14

In a Winter '14 Developer Edition and Spring '14 Pre-release I have noticed that using the Developer Console uses API calls. It looks like this affects third party tools like MavensMate as well. The limit for a Developer Edition is 5,000 / 24 hours and I've used about 125 in a 20 minute period. This is without running unit tests. Running unit tests burns through the API calls even quicker.

Add in another developer, code that uses the API, and frequent unit test execution and the limit can be hit without much effort.

Is there any configuration that I can make to not use as many API calls with the Developer Console? Perhaps, some features that I can disable?

It's possible that it is related to this Idea about the Tooling API and limits.

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    Tooling API calls need to have their own limit and it needs to be drastically higher. Although it is possible that MavensMate was causing issues, but I was able to run through a bit over 5000 in under an hour last night. That seems insane. – Jesse Altman Jan 21 '14 at 13:51
  • I would hope that the dev console, at least, wouldn't cost api calls. After all if that's the supported dev environment, you'd think it'd be non-costly – Kevin P Jan 21 '14 at 15:35
  • @KevinP - The Developer Console is definitely using API calls. You can run the standard report "API Calls Made Within Last 7 Days" and see the numbers increase with the Developer Console open. When tests are run from the Developer Console they go up dramatically (one per test class/method?). – Peter Knolle Jan 21 '14 at 15:55
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You can reduce your API usage by allowing your developer console session to "idle". Once idle, you'll only incur one API call per incident (such as saving a class, running a test). While not idle, the current implementation polls the server once every 6 seconds, or 10 API calls per minute while doing absolutely nothing.

Also, using the Force.com IDE will drastically reduce your API calls, because you won't suffer from the "monitoring" API calls. Believe it, it makes a big difference.

For those interested, I asked this myself on the Salesforce Community:

@Josh Kaplan (Salesforce.com), in addition to the code coverage glitches in the API, your comment https://success.salesforce.com/ideaView?id=08730000000kuJtAAI about retiring the setup pages in exchange for the Developer Console is worrisome. Today, using the console consumes one API call per six seconds per developer. Given that a normal developer org has 5,000 calls per day, this means that two developers working in the same organization (the maximum a normal developer edition supports) can only work for 4 hours a day actively in that organization before exhausting their daily usage limits. If we are required to use the console, we will be limited to working just a few hours a day inside the platform. Is there any plan to have the console no longer use API calls?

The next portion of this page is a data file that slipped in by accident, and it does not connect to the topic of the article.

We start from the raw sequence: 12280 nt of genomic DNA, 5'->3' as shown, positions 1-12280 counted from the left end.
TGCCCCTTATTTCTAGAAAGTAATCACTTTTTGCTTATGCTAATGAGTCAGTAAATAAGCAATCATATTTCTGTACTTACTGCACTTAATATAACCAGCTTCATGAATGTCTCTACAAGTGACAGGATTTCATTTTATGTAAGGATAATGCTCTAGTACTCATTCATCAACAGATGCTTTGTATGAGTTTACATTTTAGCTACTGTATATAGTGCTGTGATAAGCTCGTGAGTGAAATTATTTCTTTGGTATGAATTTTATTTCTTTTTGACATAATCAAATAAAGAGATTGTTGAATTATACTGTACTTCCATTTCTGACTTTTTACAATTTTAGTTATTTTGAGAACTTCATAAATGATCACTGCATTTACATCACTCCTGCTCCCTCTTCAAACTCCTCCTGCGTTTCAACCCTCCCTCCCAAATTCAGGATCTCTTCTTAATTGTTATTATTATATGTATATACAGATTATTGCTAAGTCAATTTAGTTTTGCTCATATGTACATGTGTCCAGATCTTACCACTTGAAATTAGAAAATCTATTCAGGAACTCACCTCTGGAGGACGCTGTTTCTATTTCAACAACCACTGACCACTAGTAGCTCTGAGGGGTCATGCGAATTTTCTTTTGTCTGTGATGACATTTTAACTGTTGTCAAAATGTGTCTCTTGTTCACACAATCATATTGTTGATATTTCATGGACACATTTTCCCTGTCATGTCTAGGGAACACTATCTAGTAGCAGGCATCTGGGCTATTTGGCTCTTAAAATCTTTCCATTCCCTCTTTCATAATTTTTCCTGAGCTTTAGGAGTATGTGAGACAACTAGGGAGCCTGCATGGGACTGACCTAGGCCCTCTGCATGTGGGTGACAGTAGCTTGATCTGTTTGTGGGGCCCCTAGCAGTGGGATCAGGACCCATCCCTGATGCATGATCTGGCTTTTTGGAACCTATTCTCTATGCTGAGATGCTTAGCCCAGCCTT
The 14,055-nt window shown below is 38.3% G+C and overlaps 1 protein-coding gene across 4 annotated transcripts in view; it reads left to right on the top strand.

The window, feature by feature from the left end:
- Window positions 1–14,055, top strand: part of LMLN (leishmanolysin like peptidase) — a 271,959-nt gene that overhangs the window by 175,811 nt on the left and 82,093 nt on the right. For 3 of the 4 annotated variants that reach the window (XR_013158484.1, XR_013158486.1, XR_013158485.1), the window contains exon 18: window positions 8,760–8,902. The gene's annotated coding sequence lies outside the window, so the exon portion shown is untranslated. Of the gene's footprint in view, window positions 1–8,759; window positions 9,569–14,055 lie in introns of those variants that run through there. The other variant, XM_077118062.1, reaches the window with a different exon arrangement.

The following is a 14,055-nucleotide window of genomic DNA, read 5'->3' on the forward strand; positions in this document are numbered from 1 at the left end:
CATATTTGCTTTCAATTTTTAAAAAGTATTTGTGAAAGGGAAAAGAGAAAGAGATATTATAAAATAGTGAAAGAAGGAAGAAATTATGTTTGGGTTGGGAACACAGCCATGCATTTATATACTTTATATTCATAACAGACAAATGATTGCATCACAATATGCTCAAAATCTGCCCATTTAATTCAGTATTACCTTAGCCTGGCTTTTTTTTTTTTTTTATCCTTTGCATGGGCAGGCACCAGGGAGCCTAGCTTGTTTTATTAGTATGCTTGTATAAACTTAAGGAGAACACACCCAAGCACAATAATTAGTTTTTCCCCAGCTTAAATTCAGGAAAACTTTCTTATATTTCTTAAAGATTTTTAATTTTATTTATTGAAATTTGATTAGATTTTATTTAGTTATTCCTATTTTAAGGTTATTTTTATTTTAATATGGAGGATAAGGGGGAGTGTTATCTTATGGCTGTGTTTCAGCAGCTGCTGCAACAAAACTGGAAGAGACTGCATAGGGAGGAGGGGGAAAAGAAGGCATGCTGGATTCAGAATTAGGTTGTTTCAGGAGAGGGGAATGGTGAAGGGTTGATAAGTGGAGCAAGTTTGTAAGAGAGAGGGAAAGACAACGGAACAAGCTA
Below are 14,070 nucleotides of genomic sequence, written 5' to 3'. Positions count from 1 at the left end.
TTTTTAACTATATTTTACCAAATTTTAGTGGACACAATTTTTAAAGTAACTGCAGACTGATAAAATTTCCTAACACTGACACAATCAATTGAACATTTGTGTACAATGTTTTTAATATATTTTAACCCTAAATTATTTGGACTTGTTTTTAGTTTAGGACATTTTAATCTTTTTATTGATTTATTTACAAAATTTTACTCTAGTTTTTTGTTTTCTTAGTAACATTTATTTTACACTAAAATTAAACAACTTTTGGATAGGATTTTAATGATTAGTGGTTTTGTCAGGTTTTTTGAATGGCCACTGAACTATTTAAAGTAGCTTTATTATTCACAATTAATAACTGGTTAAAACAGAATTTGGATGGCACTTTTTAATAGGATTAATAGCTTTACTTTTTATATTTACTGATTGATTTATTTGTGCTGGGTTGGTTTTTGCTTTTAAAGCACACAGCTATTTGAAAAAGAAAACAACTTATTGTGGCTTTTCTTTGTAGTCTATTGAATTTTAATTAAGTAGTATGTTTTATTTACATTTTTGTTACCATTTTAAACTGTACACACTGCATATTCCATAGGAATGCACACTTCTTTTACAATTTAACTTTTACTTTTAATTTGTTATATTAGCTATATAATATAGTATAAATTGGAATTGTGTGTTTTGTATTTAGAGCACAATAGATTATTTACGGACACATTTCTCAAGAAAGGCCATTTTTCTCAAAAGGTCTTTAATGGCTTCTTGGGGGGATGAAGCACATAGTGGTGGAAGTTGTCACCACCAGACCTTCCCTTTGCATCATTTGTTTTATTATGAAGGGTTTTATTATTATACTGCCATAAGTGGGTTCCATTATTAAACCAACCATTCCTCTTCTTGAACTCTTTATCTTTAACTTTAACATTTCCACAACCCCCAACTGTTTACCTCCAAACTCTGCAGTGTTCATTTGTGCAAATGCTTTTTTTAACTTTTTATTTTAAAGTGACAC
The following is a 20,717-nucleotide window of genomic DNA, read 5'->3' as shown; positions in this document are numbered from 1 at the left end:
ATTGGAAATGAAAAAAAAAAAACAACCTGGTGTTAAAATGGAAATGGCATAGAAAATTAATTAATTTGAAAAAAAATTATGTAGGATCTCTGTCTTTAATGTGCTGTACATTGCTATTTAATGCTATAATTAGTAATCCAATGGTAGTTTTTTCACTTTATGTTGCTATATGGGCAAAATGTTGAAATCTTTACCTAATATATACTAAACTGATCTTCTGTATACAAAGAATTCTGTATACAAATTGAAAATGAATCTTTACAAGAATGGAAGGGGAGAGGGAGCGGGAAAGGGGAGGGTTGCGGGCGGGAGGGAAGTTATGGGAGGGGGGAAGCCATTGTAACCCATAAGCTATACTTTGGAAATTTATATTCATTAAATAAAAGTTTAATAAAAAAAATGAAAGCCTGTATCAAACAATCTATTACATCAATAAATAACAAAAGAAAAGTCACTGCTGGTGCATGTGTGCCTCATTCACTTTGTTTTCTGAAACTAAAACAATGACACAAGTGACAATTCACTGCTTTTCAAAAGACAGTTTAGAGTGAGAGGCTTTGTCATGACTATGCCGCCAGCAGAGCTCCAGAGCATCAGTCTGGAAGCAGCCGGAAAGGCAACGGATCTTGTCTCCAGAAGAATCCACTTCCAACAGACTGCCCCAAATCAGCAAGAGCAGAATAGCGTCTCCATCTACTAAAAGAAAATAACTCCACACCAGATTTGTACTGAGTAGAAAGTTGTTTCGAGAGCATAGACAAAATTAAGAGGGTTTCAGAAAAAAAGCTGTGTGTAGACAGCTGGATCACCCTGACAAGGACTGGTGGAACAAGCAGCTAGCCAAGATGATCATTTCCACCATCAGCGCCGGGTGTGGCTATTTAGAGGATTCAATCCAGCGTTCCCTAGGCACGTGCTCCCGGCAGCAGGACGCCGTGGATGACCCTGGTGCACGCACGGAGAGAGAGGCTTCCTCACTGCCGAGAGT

Josh Kaplan (SFDC PM) had this to say:

Starting with the coming release the number of API calls will dramatically decline. Results will be streamed, so polling will not consume so many API calls.

Presumably this applies to Spring '14.

  • Any idea how to actually make the developer console session idle? Is there a setting or something for that? – Jesse Altman Jan 21 '14 at 19:03
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    @JesseAltman It times out after a period (15 minutes?). If you purposefully disrupt your Internet connection before a poll, that should also inactivate it. It also appears that the system now checks once every 30 seconds for updates instead of every 6 seconds, so it now uses just 20% the API calls. – sfdcfox Jan 21 '14 at 19:15
  • Hopefully SFDC is still working out the kinks for the upcoming Spring '14 release. I've developed for about the last 2 hrs in a Spring '14 pre-release using the Developer Console and used about 1,000 API calls. I have to use the Developer Console. IDE's not available for API 30. No option to edit the classes through the web interface or the dev mode footer. – Peter Knolle Jan 21 '14 at 21:06
  • I had it happen to me with MavensMate too, related to the tooling API. With MavensMate you can turn it off: github.com/joeferraro/MavensMate-SublimeText/issues/347. – Peter Knolle Apr 22 '14 at 20:37

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